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Does anybody knows how Google or Yahoo perform searches for keywords against very very huge amounts of data? What sort of database or technologies do they employ for this?

It takes few milliseconds, but they have more than a billion pages indexed.

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closed as too broad by billinkc, RolandoMySQLDBA, Kin, Max Vernon, Vérace Apr 2 '15 at 22:18

There are either too many possible answers, or good answers would be too long for this format. Please add details to narrow the answer set or to isolate an issue that can be answered in a few paragraphs.If this question can be reworded to fit the rules in the help center, please edit the question.

There is a similar question on Stack Overflow:… – splattne Jun 8 '12 at 9:05
There needs to be a bit of speculation since the actual algorithms are trade secrets. It still seems like this is a semantic debate as to what a "database" actually is. I think that you'll find that a lot of this discussion is based on semantic disagreement between those with a broad view of a database and a narrow view of a database. Please, let this question die in peace. – swasheck Jun 13 '12 at 14:26
@swasheck (obviously) I disagree. The poster asked how does Google return the results of a query so quickly given they have so much data. Google have told us. It's due to MapReduce. A good guess is result caching but it's not the main factor in their amazing speed. I don't want to denigrate Aaron's answer, but the poster will gain a lot of understanding how it's done by reading Google's original paper on the work. There is a lot of trade secrets too, but understanding what Google has revealed is key. – Stuart Woodward Jun 14 '12 at 21:58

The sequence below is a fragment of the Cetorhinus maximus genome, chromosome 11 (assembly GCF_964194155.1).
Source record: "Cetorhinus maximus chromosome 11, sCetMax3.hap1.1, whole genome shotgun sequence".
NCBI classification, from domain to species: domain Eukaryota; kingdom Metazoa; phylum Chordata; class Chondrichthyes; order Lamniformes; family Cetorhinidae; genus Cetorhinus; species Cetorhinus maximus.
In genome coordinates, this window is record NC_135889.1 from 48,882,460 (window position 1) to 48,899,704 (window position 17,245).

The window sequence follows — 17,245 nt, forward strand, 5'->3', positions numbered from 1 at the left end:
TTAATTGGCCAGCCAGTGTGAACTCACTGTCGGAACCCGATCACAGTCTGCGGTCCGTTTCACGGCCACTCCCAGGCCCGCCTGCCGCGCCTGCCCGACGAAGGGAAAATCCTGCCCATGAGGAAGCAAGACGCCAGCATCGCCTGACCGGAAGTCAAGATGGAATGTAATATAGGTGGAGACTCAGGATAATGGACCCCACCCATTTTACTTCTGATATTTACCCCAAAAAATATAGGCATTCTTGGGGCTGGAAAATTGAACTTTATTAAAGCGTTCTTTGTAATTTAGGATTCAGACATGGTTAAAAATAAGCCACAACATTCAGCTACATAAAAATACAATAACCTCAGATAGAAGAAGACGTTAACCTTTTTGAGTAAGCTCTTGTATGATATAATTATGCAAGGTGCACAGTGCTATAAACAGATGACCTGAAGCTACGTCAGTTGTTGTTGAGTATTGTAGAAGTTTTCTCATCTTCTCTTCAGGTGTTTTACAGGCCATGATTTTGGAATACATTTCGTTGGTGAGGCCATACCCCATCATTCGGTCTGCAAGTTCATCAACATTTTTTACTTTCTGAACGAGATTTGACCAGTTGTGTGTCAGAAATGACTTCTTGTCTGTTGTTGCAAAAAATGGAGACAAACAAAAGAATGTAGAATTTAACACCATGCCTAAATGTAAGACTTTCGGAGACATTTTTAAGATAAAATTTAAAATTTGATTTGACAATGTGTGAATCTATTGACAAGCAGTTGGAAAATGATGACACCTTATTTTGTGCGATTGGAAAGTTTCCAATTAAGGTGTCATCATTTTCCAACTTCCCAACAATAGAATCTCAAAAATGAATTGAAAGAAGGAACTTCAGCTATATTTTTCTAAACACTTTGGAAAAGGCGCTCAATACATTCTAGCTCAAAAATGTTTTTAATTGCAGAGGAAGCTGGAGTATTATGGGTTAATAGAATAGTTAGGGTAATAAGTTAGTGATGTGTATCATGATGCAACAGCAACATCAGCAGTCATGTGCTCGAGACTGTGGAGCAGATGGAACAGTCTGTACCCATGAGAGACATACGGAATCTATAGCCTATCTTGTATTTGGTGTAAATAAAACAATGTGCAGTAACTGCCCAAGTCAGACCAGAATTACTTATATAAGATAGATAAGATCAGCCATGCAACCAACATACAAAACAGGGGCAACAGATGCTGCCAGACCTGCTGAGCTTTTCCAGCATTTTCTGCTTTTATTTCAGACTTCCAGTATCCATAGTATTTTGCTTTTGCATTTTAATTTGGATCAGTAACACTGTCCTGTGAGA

To be fair @StuartWoodward I read the google developer blogs, and they don't cache search results, ever. Not according to what they've said in public. So while they do maintain a cache of the pages they've indexed, and several caches actually, meaning something akin to the site, they don't rely on the cache to provide you anything. They just maintain that for integrity sake. – jcolebrand Jun 17 '12 at 2:41
However, at this point the conversation here seems to be becoming inflamed, so I'm going to ask that any further non-answer-oriented or non-question-refining (none of the comments so far have been either of these) commentary be relegated to the chat room (you can always start here or generate a new room for this question) or just left alone. Now, if you want to refine the question or provide a more authoritative answer, with source then that's fine. But no more arguing about proprietary technology. – jcolebrand Jun 17 '12 at 2:42
up vote 21 down vote accepted

I am sure there is a combination of things:

  • serious hardware
  • lots of it - data is distributed and replicated across many nodes and different data centers

    • (actually in the Google case at least I believe they have thousands and thousands of really low-end servers)
  • a lot of common queries' results are cached, notice how they pre-populate potential searches for things you know you've never searched for before; they're predicting what you might search for and hoping they've already got your result pre-calculated and cached somewhere. In a lot of cases they do - there aren't many searches you could come up with on Google today that haven't been asked by someone before you. When they do get a new search phrase then they probably use something like free-text search - and I'd expect keywords are extracted semantically when a page is first crawled rather than trying to find keywords in the document after you've searched for them. Of course they do have to periodically invalidate those caches, re-calculating page rank, and distributing the new cached results across their cache - and I'm sure there's a lot of serious engineering behind that.
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Also, Google uses BigTable instead of a traditional relational database. Interesting stuff! – JHFB Jun 1 '12 at 12:37
is that the sequel (er ... SQL) to this one? At any rate - it's clear that Google uses a variety of technologies to support their various requirements. Some of it is relational, some of it is not, but most things are developed in-house (BigTable, F1) and others are heavily modified (MySQL) – swasheck Jun 1 '12 at 14:59
I haven't paid attention lately, but the upper range of the result set used to shrink as you paged through the results. The initial value was an estimate of the upper value. The real results aren't generated until needed. – BillThor Jun 2 '12 at 0:32